One year later, our preschooler saw the Baby and rushed to kiss it. Even the doll that arrived with the Christmas pageant’s Mary was smothered in kisses of love. He carried his Jesus figure cradled in his hands as lovingly as if it were a real child. Baby Jesus is treated with more care than his other babies. This is his first connection to theology, faith, and the Church.
Our second child, as a toddler, saw a picture of the Baby Jesus hanging on the wall and kissed it at every opportunity. Even when he was under two years old, he understood that a baby needs love.
My boys continue to show me why the coming of Jesus as a small infant is so important. Theologians have valid explanations of the Holy Babe, all important in their own way. In our family, we are blessed to see the need for the Baby Jesus in a very concrete way. Our children and children all around the world are celebrating the birth of Jesus by sending hugs and the kisses to the Baby Jesus.
Someday our children will be able to grasp the enormity of God. For now, God has met them right where they are, as a tiny baby, a little child. As adults, we’ve prepared for the birth of Christ Jesus in our hearts. Let’s welcome him with open arms, as we would any newborn baby. Happy Birthday, Jesus!
Check out Pope Francis’ Message to the Americas for the Feast of Our Lady of Guadalupe:
Tomorrow is the feast of Our Lady of Guadalupe, the Patroness of the Americas. I would like to greet all my brothers and sisters on that continent, and I do so thinking of the Virgin of Tepeyac.
When Our Lady appeared to Saint Juan Diego, her face was that of a woman of mixed blood, a mestiza, and her garments bore many symbols of the native culture. Like Jesus, Mary is close to all her sons and daughters; as a concerned mother, she accompanies them on their way through life. She shares all the joys and hopes, the sorrows and troubles of God’s People, which is made up of men and women of every race and nation.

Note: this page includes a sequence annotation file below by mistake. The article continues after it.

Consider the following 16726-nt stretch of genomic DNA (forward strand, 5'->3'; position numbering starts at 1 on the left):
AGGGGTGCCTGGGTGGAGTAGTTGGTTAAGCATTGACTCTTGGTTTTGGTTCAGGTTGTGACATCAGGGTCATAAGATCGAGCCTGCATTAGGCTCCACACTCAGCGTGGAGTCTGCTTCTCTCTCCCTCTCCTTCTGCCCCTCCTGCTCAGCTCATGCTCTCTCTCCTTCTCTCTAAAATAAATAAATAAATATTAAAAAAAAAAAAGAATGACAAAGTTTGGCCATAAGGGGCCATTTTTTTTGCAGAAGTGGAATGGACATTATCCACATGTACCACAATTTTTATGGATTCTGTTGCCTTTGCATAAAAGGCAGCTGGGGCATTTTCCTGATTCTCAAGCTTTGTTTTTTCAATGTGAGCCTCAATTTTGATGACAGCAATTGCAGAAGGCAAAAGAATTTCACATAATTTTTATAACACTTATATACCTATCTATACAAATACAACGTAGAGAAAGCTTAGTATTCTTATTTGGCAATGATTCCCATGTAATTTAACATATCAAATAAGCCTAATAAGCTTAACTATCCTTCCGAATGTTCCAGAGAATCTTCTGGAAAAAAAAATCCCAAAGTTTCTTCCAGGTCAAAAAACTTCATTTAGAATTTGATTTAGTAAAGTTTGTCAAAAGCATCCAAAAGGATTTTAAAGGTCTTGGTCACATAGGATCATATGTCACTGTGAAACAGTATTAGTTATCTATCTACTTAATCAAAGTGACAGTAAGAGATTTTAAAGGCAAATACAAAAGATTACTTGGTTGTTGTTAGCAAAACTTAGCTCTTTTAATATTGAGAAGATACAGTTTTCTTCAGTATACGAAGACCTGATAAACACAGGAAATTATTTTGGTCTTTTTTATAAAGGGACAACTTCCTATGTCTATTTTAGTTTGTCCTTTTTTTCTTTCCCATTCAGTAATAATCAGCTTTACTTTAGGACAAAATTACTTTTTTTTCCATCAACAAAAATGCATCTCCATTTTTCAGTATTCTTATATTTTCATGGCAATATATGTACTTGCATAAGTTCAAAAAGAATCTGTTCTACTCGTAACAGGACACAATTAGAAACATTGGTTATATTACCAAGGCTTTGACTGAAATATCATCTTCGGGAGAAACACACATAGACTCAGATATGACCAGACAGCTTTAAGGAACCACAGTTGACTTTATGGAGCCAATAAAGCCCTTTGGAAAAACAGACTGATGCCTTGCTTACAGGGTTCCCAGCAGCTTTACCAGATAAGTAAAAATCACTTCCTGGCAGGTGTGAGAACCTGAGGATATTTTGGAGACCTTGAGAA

When the image of the Virgin appeared on the tilma of Juan Diego, it was the prophecy of an embrace: Mary’s embrace of all the peoples of the vast expanses of America – the peoples who already lived there, and those who were yet to come. Mary’s embrace showed what America – North and South – is called to be: a land where different peoples come together; a land prepared to accept human life at every stage, from the mother’s womb to old age; a land which welcomes immigrants, and the poor and the marginalized, in every age. A land of generosity.
That is the message of Our Lady of Guadalupe, and it is also my message, the message of the Church. I ask all the people of the Americas to open wide their arms, like the Virgin, with love and tenderness.
I pray for all of you, dear brothers and sisters, and I ask you to pray for me! May the joy of the Gospel always abide in your hearts. May the Lord bless you, and may Our Lady be ever at your side.
And a video of Pope Francis in Spanish from Rome Reports:
“Rebellion is as the sin of witchcraft, and stubbornness like the crime of idolatry. “(1 Sam 15:23)
On October 1st, the American people saw the effects of stubbornness come to fruition. Many people will not be going to work for an indefinite period. Under these circumstances, it is time to ask ourselves if we have turned our political parties into idols.
As Catholics, we hold strong beliefs on different issues, and it is right to hold fast to our beliefs. Within a two-party system, it is easy to take one or two key issues and find the party that speaks to those points in a way that is in line with Church teaching. But there is a fine line between supporting a party and idolizing it. There is nothing wrong with donating money, putting up bumper stickers, placing signs in our yards, and campaigning for a party we support. That falls easily into the realm of “rendering unto Caesar what is Caesar’s.” However, we cross over into idolatry when we decide that the party of our choosing is the only party with anything to offer, thereby assuming that the other party is evil and can do no right. That is, when we only look at the points of agreement with our party on a few narrow issues and disregard the rest, we’ve lost sight of the importance of choosing a party for faith-related reasons, and created an idol. The mere presence of liberal and conservative media is a testament to Americans’ idolization of their chosen party. Some of the news media personalities even have their own followings. People align their views to those of the writer, radio host, or television reporter before they stop and align them with the teachings of the Church. These views are strongly tied to one party or the other. Political parties are, it seems, the new idols of our day.